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Older Size Barriers
The first widely-publicized hard disk barrier was the infamous 504 MiB / 528 MB barrier that showed up in the mid 1990s. Though not widely known, there were a number of older capacity barriers that affected hard drives before the 504/528 limit made so many PC headlines. Most of these got little attention, most likely because there were fewer PC users then, but also because upgrading was less common. (Upgrades are often the cause of barrier troubles.)
At any rate, these have no relevance at all to modern computing, but might be of interest to those who have much older machines. I mention them here for completeness, if for no other reason, but I will describe them only briefly since again, they have no impact on modern PCs:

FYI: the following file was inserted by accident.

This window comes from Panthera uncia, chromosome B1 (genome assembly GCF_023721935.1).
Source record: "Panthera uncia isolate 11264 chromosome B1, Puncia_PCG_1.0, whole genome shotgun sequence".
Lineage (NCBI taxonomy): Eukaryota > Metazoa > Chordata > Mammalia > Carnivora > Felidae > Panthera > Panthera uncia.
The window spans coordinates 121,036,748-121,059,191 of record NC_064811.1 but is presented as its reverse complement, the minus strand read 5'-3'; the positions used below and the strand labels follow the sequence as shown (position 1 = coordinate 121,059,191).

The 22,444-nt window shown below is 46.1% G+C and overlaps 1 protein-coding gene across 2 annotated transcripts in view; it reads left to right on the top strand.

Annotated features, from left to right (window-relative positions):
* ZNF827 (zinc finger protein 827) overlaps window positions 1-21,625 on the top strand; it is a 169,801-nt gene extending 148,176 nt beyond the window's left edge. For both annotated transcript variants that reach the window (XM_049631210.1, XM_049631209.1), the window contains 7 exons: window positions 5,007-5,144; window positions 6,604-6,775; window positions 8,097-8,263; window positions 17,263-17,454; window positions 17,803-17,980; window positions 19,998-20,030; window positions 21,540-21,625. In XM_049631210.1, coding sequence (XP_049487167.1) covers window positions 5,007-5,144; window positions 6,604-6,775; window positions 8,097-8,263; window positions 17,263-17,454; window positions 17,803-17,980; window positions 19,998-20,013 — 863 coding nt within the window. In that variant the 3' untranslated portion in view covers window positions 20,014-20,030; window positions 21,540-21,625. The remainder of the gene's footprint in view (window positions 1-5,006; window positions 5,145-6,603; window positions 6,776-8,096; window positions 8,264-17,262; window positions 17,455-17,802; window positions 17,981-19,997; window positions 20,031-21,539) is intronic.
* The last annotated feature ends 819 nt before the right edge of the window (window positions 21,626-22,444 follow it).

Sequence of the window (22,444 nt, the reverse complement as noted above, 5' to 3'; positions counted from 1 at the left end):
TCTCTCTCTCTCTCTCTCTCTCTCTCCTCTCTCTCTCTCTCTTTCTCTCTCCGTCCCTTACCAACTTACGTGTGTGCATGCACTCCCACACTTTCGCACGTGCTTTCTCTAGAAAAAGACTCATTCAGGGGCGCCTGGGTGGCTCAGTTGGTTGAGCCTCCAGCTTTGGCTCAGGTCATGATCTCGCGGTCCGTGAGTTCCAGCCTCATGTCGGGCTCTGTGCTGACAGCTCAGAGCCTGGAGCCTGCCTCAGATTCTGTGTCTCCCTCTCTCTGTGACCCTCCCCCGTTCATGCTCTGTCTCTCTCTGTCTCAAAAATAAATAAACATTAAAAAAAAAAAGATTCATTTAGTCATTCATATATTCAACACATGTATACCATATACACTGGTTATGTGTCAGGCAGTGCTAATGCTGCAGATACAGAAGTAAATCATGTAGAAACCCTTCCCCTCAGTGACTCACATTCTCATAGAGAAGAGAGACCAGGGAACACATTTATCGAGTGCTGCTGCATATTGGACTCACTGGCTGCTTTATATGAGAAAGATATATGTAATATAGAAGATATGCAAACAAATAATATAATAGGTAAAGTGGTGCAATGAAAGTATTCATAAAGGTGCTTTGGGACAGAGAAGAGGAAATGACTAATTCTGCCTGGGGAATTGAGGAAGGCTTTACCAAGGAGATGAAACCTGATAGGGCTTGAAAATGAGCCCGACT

As you can see, most of these early limits were not due to BIOS issues, but rather some very short-sighted thinking on the part of the MS-DOS design team, which was apparently only trying to stay a year or two ahead of the hard disk technology curve! In addition to the above, there was a 512 MiB barrier as well, caused by the change made with DOS 5. That operating system changed DOS 4 by allowing cluster size in a single partition to increase to 8,192 bytes, allowing a theoretical maximum partition size of about 512 MiB or 537 MB. However, most systems that had drives large enough for this to be an issue were not able to use that full size due to the slightly smaller 504 MiB / 528 MB barrier, caused by BIOS issues.